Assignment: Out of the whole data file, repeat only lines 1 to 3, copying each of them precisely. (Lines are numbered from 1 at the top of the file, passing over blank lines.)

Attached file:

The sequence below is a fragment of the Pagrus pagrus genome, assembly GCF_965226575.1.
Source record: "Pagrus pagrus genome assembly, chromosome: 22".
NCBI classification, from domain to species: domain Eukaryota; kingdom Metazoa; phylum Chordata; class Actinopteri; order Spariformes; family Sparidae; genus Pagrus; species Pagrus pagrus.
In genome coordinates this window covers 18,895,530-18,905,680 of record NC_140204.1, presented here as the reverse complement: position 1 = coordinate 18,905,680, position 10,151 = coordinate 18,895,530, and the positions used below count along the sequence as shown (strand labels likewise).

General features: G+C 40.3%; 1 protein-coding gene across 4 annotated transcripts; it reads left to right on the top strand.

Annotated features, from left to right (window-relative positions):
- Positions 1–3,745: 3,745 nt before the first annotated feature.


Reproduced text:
The sequence below is a fragment of the Pagrus pagrus genome, assembly GCF_965226575.1.
Source record: "Pagrus pagrus genome assembly, chromosome: 22".
NCBI classification, from domain to species: domain Eukaryota; kingdom Metazoa; phylum Chordata; class Actinopteri; order Spariformes; family Sparidae; genus Pagrus; species Pagrus pagrus.